Back to Labelle
By Barry Walters
On 'Rollout,' your voice is fed through an Auto-Tune program, not to put you on pitch, but to give you a contemporary sound. How do you feel about the use of Auto-Tune to help singers who just don't sing very well?
I think it's fine. If it gets you through the record, get on it. I had it on the record because Wyclef was playing around with it. I said, 'Leave that in.' I always wanted to sing through a vocoder and hear what my voice sounded like. I like some of the stuff that young people are doing with the vocoder. So keep on doing it, kids, and the ol' girl will do it every now and then.
I'd heard that you were one of the original choices to be a judge on American Idol. Is that true?
Yes, when they started, before, I guess, they chose Paula. But I wouldn't want to do that. It's hard for me to say no to people.
But you have the chops to give people some actual singing help. Do you have any regrets about not having done that?
No. No regrets. No regrets in life. Whenever it's something that somebody else did and it becomes to be a big thing or whatever, I never say, 'I wish I would've.' Because evidently it wasn't for me.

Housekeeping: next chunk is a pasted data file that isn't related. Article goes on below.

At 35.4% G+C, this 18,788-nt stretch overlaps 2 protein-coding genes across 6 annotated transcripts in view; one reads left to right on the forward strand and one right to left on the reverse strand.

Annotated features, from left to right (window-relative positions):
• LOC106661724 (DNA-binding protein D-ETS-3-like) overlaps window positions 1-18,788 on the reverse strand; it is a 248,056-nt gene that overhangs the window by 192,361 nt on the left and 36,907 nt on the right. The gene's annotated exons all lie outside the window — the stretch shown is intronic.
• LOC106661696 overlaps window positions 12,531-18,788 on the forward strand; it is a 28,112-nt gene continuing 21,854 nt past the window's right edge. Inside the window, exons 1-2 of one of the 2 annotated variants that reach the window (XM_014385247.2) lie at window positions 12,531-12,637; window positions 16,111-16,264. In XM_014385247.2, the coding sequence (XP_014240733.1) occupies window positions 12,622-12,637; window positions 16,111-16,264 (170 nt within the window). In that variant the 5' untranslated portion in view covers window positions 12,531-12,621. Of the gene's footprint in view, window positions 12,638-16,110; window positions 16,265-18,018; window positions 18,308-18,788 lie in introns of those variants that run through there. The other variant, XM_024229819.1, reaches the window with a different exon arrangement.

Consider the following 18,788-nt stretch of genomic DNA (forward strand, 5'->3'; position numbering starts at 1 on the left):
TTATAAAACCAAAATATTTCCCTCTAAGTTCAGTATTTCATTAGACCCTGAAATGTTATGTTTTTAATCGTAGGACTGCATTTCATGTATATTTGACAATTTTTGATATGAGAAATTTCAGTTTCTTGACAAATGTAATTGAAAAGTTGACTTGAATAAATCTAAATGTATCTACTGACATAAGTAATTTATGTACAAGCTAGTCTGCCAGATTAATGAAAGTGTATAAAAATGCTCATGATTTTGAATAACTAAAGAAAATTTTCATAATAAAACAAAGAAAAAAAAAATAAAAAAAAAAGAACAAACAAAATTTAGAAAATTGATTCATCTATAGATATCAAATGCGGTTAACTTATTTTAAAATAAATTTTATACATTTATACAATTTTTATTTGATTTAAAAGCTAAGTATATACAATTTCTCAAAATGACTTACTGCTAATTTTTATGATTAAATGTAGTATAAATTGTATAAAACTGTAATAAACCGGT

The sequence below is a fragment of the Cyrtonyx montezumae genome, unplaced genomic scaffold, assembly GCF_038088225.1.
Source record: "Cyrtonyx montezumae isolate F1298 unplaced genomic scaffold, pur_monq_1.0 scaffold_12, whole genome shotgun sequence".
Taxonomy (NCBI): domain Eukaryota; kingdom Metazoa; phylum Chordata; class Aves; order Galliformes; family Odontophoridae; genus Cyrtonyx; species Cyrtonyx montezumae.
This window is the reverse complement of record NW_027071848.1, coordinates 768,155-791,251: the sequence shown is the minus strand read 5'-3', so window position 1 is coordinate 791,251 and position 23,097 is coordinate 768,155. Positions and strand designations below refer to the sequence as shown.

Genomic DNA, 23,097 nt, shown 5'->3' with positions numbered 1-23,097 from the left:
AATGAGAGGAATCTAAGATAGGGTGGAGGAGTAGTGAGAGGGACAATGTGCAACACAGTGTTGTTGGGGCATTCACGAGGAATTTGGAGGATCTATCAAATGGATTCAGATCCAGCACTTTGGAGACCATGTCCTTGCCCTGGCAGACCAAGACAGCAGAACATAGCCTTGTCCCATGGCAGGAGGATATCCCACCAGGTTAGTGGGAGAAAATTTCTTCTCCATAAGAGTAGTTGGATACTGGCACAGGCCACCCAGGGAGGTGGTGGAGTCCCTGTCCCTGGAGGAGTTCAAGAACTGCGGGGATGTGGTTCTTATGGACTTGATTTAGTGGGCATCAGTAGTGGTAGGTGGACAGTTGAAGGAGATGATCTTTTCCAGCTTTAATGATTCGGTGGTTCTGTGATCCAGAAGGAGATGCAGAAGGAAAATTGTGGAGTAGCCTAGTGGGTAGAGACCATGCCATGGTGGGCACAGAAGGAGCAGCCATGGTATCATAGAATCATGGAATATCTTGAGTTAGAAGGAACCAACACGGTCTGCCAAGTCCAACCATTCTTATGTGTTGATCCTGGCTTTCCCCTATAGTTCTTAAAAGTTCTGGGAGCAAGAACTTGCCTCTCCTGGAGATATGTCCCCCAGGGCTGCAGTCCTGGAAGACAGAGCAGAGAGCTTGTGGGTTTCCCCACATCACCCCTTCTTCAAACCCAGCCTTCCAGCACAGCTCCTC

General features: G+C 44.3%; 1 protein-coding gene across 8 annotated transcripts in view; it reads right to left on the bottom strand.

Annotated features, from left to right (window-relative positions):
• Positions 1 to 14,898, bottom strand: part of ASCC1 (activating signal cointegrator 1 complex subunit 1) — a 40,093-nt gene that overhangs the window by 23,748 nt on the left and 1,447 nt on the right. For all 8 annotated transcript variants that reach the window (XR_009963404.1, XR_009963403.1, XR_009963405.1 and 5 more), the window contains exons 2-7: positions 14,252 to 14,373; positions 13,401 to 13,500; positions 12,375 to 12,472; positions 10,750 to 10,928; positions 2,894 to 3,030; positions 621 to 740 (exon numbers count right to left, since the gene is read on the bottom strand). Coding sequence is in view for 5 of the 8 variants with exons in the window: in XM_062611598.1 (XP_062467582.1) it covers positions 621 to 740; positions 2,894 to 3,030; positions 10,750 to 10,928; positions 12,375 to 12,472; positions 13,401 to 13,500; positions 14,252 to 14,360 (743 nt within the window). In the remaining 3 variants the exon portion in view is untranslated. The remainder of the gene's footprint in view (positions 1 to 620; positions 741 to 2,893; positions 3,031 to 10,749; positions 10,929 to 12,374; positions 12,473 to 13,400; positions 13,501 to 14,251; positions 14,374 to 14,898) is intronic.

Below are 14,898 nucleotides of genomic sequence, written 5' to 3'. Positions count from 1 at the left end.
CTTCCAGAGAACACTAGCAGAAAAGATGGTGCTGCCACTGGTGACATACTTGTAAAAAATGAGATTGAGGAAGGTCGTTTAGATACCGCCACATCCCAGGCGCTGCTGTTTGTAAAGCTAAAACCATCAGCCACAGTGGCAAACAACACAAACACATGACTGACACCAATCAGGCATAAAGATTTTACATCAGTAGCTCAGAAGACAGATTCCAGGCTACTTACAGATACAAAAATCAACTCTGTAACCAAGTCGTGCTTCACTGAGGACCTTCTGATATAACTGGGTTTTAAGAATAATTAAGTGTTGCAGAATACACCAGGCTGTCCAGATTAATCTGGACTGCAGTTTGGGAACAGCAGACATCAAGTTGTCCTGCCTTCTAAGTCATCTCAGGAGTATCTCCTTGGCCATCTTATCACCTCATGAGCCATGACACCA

Labelle achieved its greatest success when the group picked up on two stylistic threads connected to gay culture: You had the glam-rock look influenced by people like David Bowie and Elton John, and you had the early disco sound of the gay clubs before people were calling it disco. Was there a conscious decision to pursue a gay audience?
No, there was never a conscious effort to pursue anyone. Our conscious effort was to pursue a great sound and a great look. And it just so happened that gay people followed, and thank God they did. They've been in our lives, in my life, forever. Since I've been singing. It was something that caught on. The only plan we did consciously make was to look outrageous so that people would come to our shows [and say,] 'Oh, look at those crazy ladies.' But once they're there, they'll see we have something to say.
Was it a surprise when you first started attracting a gay audience?
No, it was a relief. It was a wonderful thing. I just wonder why they're still there. That's the only thing. Why? But they've been there forever. Thank God.
- Spectrum: 14 Queer Models
- Scott Bakula, Looking's Gay Daddy, Talks About Quantum Leap & His Favorite Flower
- The 30 Sexiest Gay Scenes In Film
- Looking Sneak Peek: The Finale
- Bianchi, Winterson Books Named Lambda Literary Award Finalists
- Exclusive: Behind the Scenes Footage of 2(X)IST’s Spring/Summer 2014 Collection